Mr. Cross, are you confusing the indigineous Iraqi insurgents with the international jihadists on purpose, or because you really don’t know the difference? The inability of the US and the government we installed to keep jihadists from blowing people up, or to keep crooks from looting everything in sight, or to keep widespread murder and kidnapping to develop into a cottage industry, is one of the reasons why Iraqis, even many of those who initially supported the invasion, are taking up arms and joining the insurgency.

  43. Next time we need an intelligence assessment, they need to give you guys a call.

    better us that ahmed chalabi, mr ron. 🙂

  44. I believe this will go down as the some of the most incompetent diplomacy in U.S. history. They couldn’t even get TURKEY on board, for goodness sake.

    it was, perhaps, mr ron — but let’s not substitute efficiency of diplomatic engineering for moral rectitude. even if they’d convinced turkey with buckets of gold, it would have been profoundly wrong to do what we did.

  45. And the reason we had to have a second Gulf War because Saddam failed to comply to the cease fire terms of the first one?

    except, of course, mr alkurta, that he did effectively destroy his wmd capacity and did abide the ceasefire rules to a very large extent. only the most truculent abolutists can stand on the idea that saddam somehow provoked us into invasion. the level of provocation didn’t even merit un action, frankly, and but for american belligerence would not have received it.

  46. Joe: That attitude would only have made sense if they really believed they were going to find WMD. I just think they were stupid not to have hedged their bets and gotten more allies on board. Then all of that stuff about making Iraq “safe for democracy” and getting rid of an evil dictator would have had some resonance even if there were no WMD. Instead, we are mired, without allies, and have virtually given free rides to greater strategic threats in the form of Iran and North Korea. This certainly belies the argument that Republicans are more competent in strategic and military affairs than Democrats.

  47. Gaius: Well, we part company if you think deposing Saddam was immoral.

  48. Thanks, both, for your comments.

    Ron, the point about international support is a fair one on some level, but nothing in the history of U.N. multinational military forces suggests that the war would be better prosecuted in that manner. It would relieve much of the U.S. burden, but it’s not a way to win the war. Srebrenica was a U.N. multinational force, and look how that turned out. On your second point, I guess we’ll see, and I hope it doesn’t unfold that way.

    Joe, I both know the difference and don’t think, functionally, that it’s necessarily relevant to whether we leave. Whoever is blowing up buses, attacking Shiite mosques to incite a civil war, killing foreign diplomats, beheading aid workers, and generally wrecking the country, the new government needs to be able to control those people, and then we should leave (and leave completely, and learn all sorts of things about when to send tanks across the border, IMO).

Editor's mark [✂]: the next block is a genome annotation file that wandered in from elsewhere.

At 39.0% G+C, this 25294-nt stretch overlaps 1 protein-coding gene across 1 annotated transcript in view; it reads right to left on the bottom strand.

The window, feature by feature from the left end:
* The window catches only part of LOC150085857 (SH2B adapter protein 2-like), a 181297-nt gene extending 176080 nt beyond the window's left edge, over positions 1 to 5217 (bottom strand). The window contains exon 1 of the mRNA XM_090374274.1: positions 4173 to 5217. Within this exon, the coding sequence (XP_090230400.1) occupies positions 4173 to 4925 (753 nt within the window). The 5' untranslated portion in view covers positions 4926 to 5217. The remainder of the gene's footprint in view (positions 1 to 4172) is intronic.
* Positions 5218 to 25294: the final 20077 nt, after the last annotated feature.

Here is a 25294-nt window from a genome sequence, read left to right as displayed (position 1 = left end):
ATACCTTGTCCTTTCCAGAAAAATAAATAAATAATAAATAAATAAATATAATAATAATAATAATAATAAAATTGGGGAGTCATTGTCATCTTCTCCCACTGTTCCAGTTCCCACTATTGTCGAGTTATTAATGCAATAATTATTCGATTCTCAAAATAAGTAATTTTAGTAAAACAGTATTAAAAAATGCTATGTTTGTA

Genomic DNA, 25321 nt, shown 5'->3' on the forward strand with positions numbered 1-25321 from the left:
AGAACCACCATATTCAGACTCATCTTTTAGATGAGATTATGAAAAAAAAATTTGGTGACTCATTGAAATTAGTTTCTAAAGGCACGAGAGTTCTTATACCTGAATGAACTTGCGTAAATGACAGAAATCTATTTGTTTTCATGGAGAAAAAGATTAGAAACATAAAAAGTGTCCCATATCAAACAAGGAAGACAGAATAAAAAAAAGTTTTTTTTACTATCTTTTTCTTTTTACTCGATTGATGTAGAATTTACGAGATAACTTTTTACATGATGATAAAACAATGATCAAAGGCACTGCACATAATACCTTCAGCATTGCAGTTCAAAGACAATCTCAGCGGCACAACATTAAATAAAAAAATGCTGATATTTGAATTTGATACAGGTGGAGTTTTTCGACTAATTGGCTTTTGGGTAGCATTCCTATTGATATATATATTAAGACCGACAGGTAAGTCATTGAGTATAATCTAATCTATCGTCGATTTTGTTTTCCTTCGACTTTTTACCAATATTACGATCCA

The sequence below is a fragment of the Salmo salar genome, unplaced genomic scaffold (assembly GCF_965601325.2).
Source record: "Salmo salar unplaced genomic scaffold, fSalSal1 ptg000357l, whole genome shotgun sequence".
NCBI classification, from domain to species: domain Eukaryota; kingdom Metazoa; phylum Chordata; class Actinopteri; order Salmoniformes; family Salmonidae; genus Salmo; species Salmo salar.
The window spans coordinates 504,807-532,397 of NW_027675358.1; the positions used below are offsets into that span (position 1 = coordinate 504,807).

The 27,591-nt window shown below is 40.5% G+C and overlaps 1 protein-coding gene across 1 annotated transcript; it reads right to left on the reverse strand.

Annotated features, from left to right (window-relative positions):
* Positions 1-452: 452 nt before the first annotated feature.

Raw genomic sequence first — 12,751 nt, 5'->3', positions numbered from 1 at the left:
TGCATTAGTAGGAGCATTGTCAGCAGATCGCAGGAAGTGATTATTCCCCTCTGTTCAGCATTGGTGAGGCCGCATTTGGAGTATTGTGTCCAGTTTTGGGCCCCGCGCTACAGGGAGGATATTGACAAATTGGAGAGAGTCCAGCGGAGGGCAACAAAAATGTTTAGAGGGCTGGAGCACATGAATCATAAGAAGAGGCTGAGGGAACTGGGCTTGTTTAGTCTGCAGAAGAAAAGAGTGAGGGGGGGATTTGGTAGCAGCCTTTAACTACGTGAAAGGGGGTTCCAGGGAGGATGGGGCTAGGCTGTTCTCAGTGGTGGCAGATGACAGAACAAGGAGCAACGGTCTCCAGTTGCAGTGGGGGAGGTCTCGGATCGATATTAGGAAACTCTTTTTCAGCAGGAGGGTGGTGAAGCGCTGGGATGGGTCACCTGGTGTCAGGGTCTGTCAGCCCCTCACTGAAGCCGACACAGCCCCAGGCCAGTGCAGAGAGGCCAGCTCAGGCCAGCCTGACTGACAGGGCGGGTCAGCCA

49. “That leaves a key historical question: Could the “King Arthur of Camelot” have extricated the US from VN sooner, or are all Presidents doomed to get sucked into wars like this?”

    I sometimes think about this in regards to the Anthrax attacks. Had it not been for Anthrax slipping into our collective subconscious when it did, would we have invaded Iraq?

  50. Jonathan: I need to clarify what I mean by “international support”. It wasn’t material to me whether anybody supplied troops in more than a symbolic sense; in fact, I agree that multinational forces don’t work very well, but to allow France and Germany to emerge as potential strategic competitors aligned with Russia and China was stupid in the extreme. We just needed to get their acquiescence, not their active support. We didn’t even do what we needed to get that, which is the real disaster here, and one which we will pay for for years to come.

  51. Iraq Leader Paves Way for Legal Hangings

    So. The US is being successful in spreading her most deeply cherished democratic practises in an Arab land. And, “while Iraq never attacked us, its regime was ‘part of the same fanatical package’ as the people who did”. But now it’s not.

  52. Fanatical Package would be a good name for a rock band.

    Sorry. Thought I was at Dave Barry’s blog. I meant “Why do Fanatical Packages hate America?” Somedays, it’s tough to keep the stock phrases straight.

  53. Tom Crick,
    Would we have invaded Iraq without anthrax?
    Interesting point. Was it the straw that made the hoi polloi desperately need to kick some “foreign” butt?
    If a gallon of gasoline were ninety-nine cents right now, would the hoi polloi still be as keen to kick “foreign” butt?
    Could the US have “won” in VN if it hadn’t been for Watergate?
    As I’ve said before: complexity.
    Santa Fe Institute.

  54. Joe and drf- I’ve always found it interesting how so many of the dictators who gave us trouble in the last century began their careers as upstarts who wanted our support. Even Mao spent a period of time in the late 20s and 30s quietly trying to court American aid; seems he thought that the fact that we had a “People’s Revolution” and our lack of a history with the intervention and partition of China in the 1800s would make us less objectionable in the long run than the Soviets. Not that he was happy about it, mind you, but he did hate Soviets almost as much as some of the people here.